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LAPD, FBI start South L.A. homicide task force

July 2, 2010 12:00:00 AM PDT
The FBI and LAPD Friday announced a new, federally funded homicide task force. The effort is called "Save Our Streets."Statistically, South Los Angeles is the deadliest part of L.A. And summer tends to be the deadliest time of the year.

The Los Angeles Police Dept. and the Federal Bureau of Investigation are hoping this partnership can stem some of that bloodshed, in what they're calling a "blitz against bloodshed."

Holding a collage that features dozens of victims of unsolved murders, LaWanda Hawkins had nothing but praise for a new partnership between the FBI and the LAPD.

"As a mother, and the families I represent, we appreciate this," said Hawkins.

Hawkins, whose son was killed, heads an organization called Justice For Murdered Children. She was on hand at a news conference Friday that laid out the specifics of a 90-day joint task force targeting murders in South L.A.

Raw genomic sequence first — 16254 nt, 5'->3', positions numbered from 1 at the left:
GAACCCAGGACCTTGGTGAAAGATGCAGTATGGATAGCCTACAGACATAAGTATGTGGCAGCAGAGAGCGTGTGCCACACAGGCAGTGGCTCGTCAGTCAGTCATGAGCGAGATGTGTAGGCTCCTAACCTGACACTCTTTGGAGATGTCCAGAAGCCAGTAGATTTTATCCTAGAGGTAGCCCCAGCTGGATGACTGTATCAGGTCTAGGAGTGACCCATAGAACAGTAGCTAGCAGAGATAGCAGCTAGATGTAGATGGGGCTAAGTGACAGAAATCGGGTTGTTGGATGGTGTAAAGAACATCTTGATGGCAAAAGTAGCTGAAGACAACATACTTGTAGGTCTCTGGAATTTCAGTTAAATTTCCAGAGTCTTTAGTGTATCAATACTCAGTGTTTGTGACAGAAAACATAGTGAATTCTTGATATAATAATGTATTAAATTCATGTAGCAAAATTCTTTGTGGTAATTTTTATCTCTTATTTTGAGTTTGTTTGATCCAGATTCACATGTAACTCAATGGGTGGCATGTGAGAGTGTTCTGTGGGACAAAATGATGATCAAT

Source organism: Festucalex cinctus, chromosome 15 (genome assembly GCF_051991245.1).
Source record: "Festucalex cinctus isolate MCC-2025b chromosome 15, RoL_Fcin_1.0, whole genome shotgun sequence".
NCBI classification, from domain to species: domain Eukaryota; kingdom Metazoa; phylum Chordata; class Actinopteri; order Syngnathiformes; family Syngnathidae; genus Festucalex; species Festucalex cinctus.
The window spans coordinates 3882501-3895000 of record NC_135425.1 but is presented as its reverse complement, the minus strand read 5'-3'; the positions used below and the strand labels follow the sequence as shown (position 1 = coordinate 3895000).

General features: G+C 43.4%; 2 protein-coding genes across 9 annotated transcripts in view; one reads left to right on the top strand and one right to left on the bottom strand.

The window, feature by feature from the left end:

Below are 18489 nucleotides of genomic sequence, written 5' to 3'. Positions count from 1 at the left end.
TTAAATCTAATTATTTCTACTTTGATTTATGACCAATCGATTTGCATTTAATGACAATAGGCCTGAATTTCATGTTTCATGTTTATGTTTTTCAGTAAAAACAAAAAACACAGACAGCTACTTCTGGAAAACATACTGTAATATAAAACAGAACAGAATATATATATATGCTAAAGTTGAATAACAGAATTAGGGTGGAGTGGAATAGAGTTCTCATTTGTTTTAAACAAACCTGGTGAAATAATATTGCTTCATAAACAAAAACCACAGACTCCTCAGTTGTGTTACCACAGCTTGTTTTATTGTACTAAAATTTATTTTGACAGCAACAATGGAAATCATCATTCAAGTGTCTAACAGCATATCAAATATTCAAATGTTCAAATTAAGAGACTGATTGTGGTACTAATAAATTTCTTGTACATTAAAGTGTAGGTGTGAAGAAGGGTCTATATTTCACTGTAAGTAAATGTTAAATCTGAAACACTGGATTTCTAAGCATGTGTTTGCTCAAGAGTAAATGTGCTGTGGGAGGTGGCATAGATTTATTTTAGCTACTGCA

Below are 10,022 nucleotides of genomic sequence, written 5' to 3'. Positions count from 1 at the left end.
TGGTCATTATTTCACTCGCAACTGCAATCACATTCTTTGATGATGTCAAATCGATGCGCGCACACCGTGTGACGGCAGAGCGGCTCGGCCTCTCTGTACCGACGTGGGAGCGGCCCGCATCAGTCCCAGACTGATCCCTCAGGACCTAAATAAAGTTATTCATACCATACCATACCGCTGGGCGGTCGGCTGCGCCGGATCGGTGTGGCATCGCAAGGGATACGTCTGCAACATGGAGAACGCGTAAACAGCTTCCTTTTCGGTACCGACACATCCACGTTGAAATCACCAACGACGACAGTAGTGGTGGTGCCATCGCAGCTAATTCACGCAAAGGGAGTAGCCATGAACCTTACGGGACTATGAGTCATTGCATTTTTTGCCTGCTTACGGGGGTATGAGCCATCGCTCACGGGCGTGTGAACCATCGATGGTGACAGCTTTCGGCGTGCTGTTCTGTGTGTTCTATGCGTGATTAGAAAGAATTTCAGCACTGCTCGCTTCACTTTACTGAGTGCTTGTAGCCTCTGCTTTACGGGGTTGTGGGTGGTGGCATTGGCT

"New people in town: We got the FBI involved, and united with LAPD Homicide, it's on and crackin'," said Hawkins.

"I would like to call it a 'blitz,'" said FBI agent Bill Lewis. "We are really going to concentrate very heavily to let the gang members know that we are aware of what they've done, and that it's not going to go unnoticed."

So far, there have been 38 homicides in South L.A. this year, compared to a total of 30 for the same time period last year.

The LAPD says South L.A. accounts for 30 to 40 percent of the city's murders.

"When you take that number, it is still astronomically high, when compared to other parts of the city," said LAPD Deputy Chief Pat Gannon.

Gannon says the partnership with the FBI comes at the perfect time, as the murder rate tends to increase during the summer months.

"To those individuals in the community that are hell-bent on death and destruction, that not only is the Los Angeles Police Department continuing in its efforts, but that we have a very influential partner, the FBI, that's alongside us," said Gannon.

The Save Our Streets program will continue for the next 90 days, but any evidence gathered in investigations over this summer will be use in cases beyond that time period.


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